If you have a pulse, the smell of early rains in the African bush is a something that is recorded in the memory banks forever. As we near the end of 2015 this year is no different, in fact the smell is all the more special as we have endured a long hard dry season with temperatures in the late forties for much of October and November. The fact that the rains last season were below average throughout the catchment area of the Zambezi also has meant that we have experienced especially low levels in the river, the bush itself has seemed even drier than usual too. On a recent trip to the Chobe it was obvious how the elephant  ran the last four hundred meters to the water’s edge each afternoon, the mothers finally pulling their young away from the water once the bathing and drinking had been done for the day.  The herds needed to return to the other serious job of finding enough food to survive.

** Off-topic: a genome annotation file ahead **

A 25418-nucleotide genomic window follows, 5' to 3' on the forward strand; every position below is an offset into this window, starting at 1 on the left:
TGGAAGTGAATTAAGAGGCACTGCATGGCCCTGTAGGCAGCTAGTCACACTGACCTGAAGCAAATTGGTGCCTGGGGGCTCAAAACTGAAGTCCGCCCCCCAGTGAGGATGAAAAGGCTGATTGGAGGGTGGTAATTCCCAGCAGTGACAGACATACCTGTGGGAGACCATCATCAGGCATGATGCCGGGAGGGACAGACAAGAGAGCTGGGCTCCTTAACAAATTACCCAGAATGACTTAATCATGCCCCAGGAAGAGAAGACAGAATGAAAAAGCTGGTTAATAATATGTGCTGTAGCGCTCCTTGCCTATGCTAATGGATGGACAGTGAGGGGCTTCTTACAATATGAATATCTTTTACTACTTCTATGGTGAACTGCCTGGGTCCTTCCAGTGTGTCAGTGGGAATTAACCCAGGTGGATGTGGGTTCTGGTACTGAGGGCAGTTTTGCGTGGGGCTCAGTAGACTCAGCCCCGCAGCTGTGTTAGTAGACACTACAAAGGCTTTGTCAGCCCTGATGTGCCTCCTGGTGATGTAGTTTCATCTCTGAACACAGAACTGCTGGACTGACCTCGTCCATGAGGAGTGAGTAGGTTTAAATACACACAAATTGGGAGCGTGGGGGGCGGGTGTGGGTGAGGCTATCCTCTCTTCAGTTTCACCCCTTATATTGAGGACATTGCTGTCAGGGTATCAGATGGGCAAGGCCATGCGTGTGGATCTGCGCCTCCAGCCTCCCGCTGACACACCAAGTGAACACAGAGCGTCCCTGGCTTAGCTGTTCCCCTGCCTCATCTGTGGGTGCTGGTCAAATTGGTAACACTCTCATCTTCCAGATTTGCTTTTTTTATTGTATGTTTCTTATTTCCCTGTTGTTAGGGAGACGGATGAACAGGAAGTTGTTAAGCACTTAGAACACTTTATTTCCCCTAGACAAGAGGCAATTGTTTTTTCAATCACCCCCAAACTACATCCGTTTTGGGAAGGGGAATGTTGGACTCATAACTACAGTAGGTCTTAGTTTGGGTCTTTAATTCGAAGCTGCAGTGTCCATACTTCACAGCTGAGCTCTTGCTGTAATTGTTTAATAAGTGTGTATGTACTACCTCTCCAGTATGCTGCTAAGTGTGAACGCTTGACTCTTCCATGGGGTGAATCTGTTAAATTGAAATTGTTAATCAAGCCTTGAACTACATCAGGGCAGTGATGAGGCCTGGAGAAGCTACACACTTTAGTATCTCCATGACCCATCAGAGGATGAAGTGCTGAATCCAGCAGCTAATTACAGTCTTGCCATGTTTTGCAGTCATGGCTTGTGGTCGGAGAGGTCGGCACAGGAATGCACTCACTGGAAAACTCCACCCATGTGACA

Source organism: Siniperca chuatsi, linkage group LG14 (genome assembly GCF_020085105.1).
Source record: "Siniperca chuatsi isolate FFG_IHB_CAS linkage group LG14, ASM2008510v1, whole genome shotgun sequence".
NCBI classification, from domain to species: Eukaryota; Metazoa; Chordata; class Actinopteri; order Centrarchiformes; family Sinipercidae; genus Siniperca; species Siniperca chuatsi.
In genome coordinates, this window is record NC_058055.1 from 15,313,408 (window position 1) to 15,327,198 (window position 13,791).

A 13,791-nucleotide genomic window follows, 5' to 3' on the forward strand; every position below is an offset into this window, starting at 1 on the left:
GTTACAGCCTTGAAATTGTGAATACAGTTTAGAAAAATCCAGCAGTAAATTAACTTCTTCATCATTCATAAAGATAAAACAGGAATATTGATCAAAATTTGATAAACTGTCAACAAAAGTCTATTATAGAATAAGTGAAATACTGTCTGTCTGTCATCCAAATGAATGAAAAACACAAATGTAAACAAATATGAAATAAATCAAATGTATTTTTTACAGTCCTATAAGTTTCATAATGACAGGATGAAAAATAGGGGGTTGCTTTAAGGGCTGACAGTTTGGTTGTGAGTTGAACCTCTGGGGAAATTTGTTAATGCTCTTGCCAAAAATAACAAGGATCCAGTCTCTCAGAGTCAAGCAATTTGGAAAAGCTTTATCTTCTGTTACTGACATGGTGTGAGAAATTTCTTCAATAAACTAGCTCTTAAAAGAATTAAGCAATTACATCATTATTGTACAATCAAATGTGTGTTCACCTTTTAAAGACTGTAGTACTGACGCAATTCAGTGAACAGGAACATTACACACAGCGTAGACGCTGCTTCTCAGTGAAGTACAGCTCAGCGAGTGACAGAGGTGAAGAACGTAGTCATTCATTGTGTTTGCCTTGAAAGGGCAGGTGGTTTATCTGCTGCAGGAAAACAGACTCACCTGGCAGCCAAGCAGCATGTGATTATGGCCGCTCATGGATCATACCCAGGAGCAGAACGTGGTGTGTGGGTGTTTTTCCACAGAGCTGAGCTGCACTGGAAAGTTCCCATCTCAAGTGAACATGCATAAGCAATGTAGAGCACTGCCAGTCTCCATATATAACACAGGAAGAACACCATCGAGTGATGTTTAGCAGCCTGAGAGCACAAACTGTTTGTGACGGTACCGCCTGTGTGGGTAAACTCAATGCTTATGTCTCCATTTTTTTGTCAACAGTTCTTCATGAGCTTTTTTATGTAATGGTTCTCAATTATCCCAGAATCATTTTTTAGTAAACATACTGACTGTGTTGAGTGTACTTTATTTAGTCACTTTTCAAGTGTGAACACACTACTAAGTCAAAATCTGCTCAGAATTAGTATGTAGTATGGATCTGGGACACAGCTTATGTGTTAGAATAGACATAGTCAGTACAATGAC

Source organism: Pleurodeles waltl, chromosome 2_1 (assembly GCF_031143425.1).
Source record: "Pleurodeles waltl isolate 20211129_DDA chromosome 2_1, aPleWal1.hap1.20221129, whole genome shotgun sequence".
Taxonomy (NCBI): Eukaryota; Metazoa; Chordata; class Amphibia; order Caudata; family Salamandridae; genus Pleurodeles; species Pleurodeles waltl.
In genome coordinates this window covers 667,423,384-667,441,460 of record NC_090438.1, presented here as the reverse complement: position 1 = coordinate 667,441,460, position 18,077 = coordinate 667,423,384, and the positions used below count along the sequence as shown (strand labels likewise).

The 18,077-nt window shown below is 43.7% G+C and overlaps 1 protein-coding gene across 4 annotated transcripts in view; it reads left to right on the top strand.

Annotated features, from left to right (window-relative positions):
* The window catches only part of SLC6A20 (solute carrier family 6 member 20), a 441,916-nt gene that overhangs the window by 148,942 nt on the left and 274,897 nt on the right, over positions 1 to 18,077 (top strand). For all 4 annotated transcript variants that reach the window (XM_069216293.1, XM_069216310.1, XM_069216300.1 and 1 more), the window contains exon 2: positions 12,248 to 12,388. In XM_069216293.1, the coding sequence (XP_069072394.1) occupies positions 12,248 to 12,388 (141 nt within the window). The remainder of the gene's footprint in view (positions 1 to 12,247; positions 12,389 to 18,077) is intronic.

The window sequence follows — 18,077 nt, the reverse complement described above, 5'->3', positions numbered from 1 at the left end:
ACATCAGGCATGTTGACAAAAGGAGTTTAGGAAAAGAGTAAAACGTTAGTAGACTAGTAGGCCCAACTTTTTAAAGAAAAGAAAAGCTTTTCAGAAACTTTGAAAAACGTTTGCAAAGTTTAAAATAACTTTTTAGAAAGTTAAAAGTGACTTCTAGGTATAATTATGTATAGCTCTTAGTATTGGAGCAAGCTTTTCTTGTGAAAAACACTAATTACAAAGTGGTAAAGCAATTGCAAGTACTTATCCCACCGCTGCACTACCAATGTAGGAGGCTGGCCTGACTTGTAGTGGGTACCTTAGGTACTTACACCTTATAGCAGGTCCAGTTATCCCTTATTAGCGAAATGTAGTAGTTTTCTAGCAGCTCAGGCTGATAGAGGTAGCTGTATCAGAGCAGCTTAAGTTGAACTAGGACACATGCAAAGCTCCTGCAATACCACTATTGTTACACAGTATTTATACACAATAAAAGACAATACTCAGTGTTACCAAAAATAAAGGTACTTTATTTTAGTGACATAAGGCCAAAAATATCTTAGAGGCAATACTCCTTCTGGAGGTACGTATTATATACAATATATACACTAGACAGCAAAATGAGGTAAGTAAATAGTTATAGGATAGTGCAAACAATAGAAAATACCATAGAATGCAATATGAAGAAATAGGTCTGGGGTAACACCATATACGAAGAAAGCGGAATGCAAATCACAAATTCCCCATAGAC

So the sudden change in scene that the early rains bring, the verdant flush of new grass that pop out of the ground within days of good rainfall, the dropping of the baby impala and warthogs who skip and dance with energy and delight. The birds that arrive to feed on the flying termites and the incredible deep blue sky which has been washed of dust by the cleansing rainfall.  This part of Africa feels so relieved.

To those of you that may have seen and been worried by postings and re-postings via “social media buffoons” the pictures of a dry Victoria Falls can rest your worried souls as we have experienced reasonable early rains in the vicinity of Victoria Falls and Chobe. We also understand that the rainfall in the upper reaches of the Zambezi catchment areas has been relatively good to date.

The Zambezi river was low but there was still vast amounts of water in this huge river and the Victoria Falls were still amazing, albeit that large parts of the rock face had dried up as they do seasonally each year.

Photo : Jessica Brown

Photo : Jessica Brown

Editor 5, Vicfalls24
9 December 2015